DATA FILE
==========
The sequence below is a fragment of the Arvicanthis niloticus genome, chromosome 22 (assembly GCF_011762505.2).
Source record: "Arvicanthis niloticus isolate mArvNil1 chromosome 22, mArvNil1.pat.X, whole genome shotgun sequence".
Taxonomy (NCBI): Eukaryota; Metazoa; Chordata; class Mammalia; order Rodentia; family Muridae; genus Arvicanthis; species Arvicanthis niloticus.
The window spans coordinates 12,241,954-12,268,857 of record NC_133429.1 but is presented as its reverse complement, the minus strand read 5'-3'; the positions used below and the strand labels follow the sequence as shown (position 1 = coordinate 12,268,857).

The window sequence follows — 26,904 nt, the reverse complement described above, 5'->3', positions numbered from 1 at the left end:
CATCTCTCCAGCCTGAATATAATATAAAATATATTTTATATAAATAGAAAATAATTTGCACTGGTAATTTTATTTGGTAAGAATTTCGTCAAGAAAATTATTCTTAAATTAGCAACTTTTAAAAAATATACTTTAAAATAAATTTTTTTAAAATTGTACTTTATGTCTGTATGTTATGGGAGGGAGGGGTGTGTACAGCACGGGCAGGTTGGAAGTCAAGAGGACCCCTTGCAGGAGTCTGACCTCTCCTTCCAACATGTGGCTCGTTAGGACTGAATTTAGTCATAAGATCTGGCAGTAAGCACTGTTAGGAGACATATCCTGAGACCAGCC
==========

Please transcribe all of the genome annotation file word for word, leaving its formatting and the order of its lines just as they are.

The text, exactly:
The sequence below is a fragment of the Arvicanthis niloticus genome, chromosome 22 (assembly GCF_011762505.2).
Source record: "Arvicanthis niloticus isolate mArvNil1 chromosome 22, mArvNil1.pat.X, whole genome shotgun sequence".
Taxonomy (NCBI): Eukaryota; Metazoa; Chordata; class Mammalia; order Rodentia; family Muridae; genus Arvicanthis; species Arvicanthis niloticus.
The window spans coordinates 12,241,954-12,268,857 of record NC_133429.1 but is presented as its reverse complement, the minus strand read 5'-3'; the positions used below and the strand labels follow the sequence as shown (position 1 = coordinate 12,268,857).

The window sequence follows — 26,904 nt, the reverse complement described above, 5'->3', positions numbered from 1 at the left end:
CATCTCTCCAGCCTGAATATAATATAAAATATATTTTATATAAATAGAAAATAATTTGCACTGGTAATTTTATTTGGTAAGAATTTCGTCAAGAAAATTATTCTTAAATTAGCAACTTTTAAAAAATATACTTTAAAATAAATTTTTTTAAAATTGTACTTTATGTCTGTATGTTATGGGAGGGAGGGGTGTGTACAGCACGGGCAGGTTGGAAGTCAAGAGGACCCCTTGCAGGAGTCTGACCTCTCCTTCCAACATGTGGCTCGTTAGGACTGAATTTAGTCATAAGATCTGGCAGTAAGCACTGTTAGGAGACATATCCTGAGACCAGCC